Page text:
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Jumbo-Visma in control but Roglic there to be tested – Critérium du Dauphiné analysis

Criterium du Dauphine 2022 - 74th Edition - 1st stage La Voulte sur Rhone - Beauchastel 191,8 km - 05/06/2022 - Primoz Roglic (SLO - Team Jumbo - Visma) - Wout Van Aert (BEL - Team Jumbo - Visma) - photo Luca Bettini/SprintCyclingAgency©2022
Roglic and Van Aert at the Criterium du Dauphine (Image credit: Sprint Cycling Agency)

After a largely quiet opening three days in terms of the general classification, the overall standings of the Critérium du Dauphiné have been upended for the first time at Wednesday's stage 4 time trial.

Unsurprisingly, it's Jumbo-Visma who have come out on top as the strongest team, once again showing themselves at the top of the standings during the 31.9km test from Montbrison to La Bâtie d'Urfé.

The team's superstar all-rounder Wout van Aert is in yellow, his lead up to almost a minute after finishing a narrow second to Filippo Ganna on the day, while race favourite and team leader Primož Roglič lies in third, 56 seconds down, after finishing fifth.

His co-leader, Jonas Vingegaard, was the third 'killer bee' in the top 10, climbing up the rankings to fourth overall, 30 seconds behind Roglič. As a result, the team are primed, more than any other, to take advantage and secure what would be their first-ever overall victory at the race over the closing pair of mountain stages at the weekend.

Van Aert finished second among the lead group of 26 on the mini-summit finish at Chastreix-Sancy on Tuesday, though despite his hefty GC lead it's unlikely he'll remain in yellow through the end of Sunday's closer atop the 11.3km, 9.2% inclines of the Plateau de Solaison, even if he might do so over the two HC-rated mountains on the road to Vaujany on stage 7.

Instead, it's Roglič who should be in the driving seat with the luxury of two super-domestiques at his disposal for those two hard mountain stages. Looking at the top of the GC standings, QuickStep-AlphaVinyl's Mattia Cattaneo seems the only fly in the ointment, lying second at three seconds up on the Slovenian.

Cattaneo, who has evolved into a stage race all-rounder in recent seasons, was fourth in the time trial, his primary speciality. Last year he hauled in top 10 results at the UAE Tour and Tour de Suisse as well as 12th places at the Tour de Romandie and the Tour de France, though it surely would take efforts beyond what he has so far achieved to hold off Roglič in the mountains.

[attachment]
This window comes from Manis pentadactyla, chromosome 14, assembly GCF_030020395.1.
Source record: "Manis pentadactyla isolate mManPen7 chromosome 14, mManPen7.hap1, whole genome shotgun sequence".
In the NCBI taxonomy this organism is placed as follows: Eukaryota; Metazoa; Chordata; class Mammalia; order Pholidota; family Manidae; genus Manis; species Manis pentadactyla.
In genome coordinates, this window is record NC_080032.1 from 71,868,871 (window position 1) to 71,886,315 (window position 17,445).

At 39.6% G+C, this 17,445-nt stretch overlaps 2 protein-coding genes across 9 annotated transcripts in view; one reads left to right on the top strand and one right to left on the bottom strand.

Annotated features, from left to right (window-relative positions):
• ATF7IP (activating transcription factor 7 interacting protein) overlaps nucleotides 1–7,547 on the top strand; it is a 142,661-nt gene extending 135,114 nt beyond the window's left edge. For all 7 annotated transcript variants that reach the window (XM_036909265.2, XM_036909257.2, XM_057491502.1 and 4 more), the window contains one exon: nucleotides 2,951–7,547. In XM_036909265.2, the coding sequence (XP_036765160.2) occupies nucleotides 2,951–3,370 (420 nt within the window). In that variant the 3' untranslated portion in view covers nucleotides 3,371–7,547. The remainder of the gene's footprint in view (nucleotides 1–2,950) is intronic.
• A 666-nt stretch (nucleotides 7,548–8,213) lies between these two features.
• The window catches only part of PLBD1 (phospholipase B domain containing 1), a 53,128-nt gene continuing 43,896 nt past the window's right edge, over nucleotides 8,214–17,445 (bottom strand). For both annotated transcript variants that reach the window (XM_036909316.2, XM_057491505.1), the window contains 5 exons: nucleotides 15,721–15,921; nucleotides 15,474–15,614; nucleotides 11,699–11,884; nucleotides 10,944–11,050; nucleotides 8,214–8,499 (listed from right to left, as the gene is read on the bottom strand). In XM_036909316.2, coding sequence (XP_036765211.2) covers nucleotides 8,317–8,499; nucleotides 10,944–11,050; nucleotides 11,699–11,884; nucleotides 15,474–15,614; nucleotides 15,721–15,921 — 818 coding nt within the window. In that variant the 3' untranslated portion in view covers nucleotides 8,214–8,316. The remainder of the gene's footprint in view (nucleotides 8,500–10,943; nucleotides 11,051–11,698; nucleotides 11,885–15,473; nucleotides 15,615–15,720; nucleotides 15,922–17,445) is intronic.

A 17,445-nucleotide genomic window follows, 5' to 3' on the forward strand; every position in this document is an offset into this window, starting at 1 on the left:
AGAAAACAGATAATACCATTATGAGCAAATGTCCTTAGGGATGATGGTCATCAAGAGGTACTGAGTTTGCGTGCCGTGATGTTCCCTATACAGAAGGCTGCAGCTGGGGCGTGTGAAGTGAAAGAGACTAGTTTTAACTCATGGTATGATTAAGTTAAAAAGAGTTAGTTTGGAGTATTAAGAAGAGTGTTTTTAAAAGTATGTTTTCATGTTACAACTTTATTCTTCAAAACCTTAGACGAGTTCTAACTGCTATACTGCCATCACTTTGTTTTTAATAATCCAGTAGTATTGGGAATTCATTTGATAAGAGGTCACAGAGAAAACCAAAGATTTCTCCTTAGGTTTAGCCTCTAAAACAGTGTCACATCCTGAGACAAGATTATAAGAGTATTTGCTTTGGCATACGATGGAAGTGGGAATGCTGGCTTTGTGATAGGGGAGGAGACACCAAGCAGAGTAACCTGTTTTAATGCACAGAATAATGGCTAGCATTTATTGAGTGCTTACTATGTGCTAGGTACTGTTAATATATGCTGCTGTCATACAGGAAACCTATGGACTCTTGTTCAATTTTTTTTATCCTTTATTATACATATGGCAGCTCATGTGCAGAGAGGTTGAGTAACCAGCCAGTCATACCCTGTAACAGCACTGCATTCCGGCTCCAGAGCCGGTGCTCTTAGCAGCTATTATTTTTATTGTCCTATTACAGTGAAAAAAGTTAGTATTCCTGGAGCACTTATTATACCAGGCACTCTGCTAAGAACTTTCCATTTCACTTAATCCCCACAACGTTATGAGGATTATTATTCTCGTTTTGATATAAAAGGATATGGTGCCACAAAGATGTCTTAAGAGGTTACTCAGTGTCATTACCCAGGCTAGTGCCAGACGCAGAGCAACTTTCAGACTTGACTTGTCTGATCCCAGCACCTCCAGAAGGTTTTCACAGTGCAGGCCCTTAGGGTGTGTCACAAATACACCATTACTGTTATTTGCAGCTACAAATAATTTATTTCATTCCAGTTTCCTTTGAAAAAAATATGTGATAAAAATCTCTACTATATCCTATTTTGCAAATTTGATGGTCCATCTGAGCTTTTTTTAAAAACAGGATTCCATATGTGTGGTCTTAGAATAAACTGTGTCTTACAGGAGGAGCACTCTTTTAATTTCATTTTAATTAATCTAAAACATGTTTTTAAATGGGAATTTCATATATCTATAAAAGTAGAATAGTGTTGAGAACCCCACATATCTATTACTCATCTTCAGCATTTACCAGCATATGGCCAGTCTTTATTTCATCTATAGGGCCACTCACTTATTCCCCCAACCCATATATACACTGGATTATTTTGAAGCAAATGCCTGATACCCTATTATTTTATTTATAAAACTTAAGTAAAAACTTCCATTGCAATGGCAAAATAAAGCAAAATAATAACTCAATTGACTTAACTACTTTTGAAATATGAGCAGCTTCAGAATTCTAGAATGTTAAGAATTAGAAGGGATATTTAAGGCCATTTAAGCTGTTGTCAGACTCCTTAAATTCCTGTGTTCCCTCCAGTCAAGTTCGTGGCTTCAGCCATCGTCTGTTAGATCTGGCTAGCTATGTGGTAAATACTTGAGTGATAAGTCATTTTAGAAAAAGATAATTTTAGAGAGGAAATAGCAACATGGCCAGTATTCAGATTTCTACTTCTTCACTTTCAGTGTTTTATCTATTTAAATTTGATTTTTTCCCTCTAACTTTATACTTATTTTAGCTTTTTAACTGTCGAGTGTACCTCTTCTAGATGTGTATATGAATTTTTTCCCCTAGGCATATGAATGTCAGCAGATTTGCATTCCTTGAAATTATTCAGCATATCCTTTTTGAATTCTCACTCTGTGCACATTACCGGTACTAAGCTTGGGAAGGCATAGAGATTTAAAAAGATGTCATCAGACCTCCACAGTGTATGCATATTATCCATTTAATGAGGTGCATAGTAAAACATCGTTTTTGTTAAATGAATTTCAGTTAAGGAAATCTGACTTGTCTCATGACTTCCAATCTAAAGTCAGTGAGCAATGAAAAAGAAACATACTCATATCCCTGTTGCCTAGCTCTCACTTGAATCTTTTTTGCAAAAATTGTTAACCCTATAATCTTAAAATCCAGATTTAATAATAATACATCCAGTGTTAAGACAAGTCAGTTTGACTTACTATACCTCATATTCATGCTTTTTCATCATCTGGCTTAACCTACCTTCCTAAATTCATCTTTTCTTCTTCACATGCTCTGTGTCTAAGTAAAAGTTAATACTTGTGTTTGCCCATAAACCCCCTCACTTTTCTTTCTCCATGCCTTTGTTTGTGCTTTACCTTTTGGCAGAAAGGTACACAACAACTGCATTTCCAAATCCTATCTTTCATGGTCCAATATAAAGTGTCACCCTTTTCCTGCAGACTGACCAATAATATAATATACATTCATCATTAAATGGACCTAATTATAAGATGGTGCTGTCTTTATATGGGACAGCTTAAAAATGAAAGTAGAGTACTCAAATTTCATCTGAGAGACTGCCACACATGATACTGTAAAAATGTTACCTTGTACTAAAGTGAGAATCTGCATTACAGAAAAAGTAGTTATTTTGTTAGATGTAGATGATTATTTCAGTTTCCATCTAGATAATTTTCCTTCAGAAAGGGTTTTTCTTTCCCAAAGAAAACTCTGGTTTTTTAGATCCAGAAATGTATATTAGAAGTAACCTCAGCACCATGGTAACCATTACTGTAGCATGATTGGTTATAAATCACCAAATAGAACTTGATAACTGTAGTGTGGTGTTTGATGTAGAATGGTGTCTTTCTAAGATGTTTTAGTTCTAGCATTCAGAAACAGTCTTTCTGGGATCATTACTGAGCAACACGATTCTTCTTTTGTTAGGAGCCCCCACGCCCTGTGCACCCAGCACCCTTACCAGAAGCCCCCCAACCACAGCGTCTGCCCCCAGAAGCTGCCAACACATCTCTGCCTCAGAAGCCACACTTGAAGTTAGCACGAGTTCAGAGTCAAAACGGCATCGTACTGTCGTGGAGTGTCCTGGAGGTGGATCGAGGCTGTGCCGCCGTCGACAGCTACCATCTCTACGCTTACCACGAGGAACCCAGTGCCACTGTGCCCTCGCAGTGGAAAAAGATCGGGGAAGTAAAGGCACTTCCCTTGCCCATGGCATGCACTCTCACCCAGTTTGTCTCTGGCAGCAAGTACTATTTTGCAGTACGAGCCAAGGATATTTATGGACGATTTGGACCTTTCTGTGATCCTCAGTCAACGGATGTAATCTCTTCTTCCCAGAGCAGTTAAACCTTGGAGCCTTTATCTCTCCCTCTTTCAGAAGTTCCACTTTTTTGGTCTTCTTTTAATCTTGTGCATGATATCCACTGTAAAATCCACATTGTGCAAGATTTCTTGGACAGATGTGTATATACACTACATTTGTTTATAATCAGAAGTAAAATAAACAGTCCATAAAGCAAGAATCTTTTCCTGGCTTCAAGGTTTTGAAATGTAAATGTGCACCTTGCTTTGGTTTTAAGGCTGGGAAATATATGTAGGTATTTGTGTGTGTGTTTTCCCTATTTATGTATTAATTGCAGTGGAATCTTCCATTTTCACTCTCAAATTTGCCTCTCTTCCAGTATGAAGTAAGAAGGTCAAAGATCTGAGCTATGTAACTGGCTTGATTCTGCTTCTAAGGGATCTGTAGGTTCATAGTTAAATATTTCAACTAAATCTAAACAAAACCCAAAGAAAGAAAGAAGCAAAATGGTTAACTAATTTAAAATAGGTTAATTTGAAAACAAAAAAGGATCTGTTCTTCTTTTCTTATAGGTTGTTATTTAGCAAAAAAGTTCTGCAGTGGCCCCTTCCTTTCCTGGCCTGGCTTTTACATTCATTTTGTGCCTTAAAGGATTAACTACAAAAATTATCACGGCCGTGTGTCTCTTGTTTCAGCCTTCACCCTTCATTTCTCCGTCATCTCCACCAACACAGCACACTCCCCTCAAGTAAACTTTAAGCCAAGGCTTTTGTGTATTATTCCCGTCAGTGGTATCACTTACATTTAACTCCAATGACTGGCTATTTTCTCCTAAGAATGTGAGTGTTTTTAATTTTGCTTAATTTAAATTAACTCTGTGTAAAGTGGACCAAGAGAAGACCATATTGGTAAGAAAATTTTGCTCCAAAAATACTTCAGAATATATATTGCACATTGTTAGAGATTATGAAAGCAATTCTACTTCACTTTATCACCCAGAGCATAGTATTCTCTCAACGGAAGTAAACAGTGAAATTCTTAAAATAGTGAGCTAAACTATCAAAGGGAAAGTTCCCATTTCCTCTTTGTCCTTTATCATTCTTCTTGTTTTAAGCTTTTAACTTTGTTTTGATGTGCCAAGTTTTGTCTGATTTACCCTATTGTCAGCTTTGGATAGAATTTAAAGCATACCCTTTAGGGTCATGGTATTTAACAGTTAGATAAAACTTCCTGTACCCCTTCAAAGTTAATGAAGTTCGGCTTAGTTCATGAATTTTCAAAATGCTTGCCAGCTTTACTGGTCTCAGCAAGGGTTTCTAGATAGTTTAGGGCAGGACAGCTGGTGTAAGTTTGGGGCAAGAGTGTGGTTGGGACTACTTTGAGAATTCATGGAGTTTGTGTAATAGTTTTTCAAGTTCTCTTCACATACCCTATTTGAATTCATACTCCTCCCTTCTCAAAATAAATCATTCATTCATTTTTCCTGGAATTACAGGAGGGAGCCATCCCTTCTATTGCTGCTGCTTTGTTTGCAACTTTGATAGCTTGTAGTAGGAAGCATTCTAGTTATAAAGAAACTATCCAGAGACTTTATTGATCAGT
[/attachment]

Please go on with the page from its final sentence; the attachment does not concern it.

Ineos Grenadiers' young talent Ethan Hayter is the only other non-Jumbo man within 30 seconds of Roglič (or within 1:30 of Van Aert, for that matter). The 23-year-old can get results in the hills, sprints, and time trials, but again, those high mountains look a test too far – even if he has shown his talents on 'lesser' mountains such as those in the Volta ao Algarve back in February. Hayter and Cattaneo are both wildcards in the face of the Jumbo-Visma machine at this stage.

Further adrift are more experienced GC campaigners such as Damiano Caruso (sixth at 1:39), Tao Geoghegan Hart (seventh at 1:45), Ben O'Connor (10th at 2:00), David Gaudu (12th at 2:03), and Enric Mas (13th at 2:07).

That cluster of riders – along with the less proven but very talented pairing of Juan Ayuso (eighth at 1:48) and Matteo Jorgenson (ninth at 1:50) – seem like more realistic challengers to the crown over the remaining days of the race. 

Roglič is there to be tested

At this stage, with 'just' the 6.2km summit finish of stage 3 and the stage 4 time trial done and dusted, the bulk of the GC battle still lies ahead, even if Roglič lies 43 seconds ahead of his nearest realistic rival.

Roglič's position is a commanding one, but despite the gains he made on Wednesday, it would be fair to say that he hasn't quite looked at his best so far, something he admitted following the time trial.

On stage 3 he ultimately wasn't a factor on an uphill sprint finish which would normally suit him down to the ground, with Van Aert instead taking team leadership reins in the final. Then, in the time trial – a discipline on which he has built most of his biggest results – he was beaten by four other riders, finishing 42 seconds down.

After two months away from racing and recovery from a nagging knee pain, a Roglič not quite in top form was to be expected this week, especially with his Tour de France peak still another month or so away. The Grand Tour is his main concern this summer, after all.

However, there remain a few more opportunities to really put him to the test this week. The upcoming two hilly stages should provide little change at the top of the GC, but the challenges of the Galibier, Croix de Fer, Vaujany, Colombière, and Solaison can provide a chance for any one of the riders listed above to really test his strength.

Roglič and Jumbo-Visma have their Critérium du Dauphiné in their hands following the stage 4 time trial – now his rivals need to be bold if they are to deny him glory in one of the few week-long stage races that doesn't already line his palmarès.

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Daniel Ostanek is production editor at Cyclingnews, having joined in 2017 as a freelance contributor and later being hired as staff writer. Before Cyclingnews, he was published in numerous publications around the cycling world, including Procycling, CyclingWeekly, CyclingTips, Cyclist, and Rouleur, among others. As well as reporting and writing news and features, Daniel runs the 'How to watch' content throughout the season.


Daniel has reported from the world's top races, including the Tour de France, and has interviewed a number of the sport's biggest stars, including Egan Bernal, Wout van Aert, Remco Evenepoel, Mark Cavendish, and Anna van der Breggen. Daniel rides a 2002 Landbouwkrediet Colnago C40 and his favourite races are Strade Bianche and the Vuelta a España.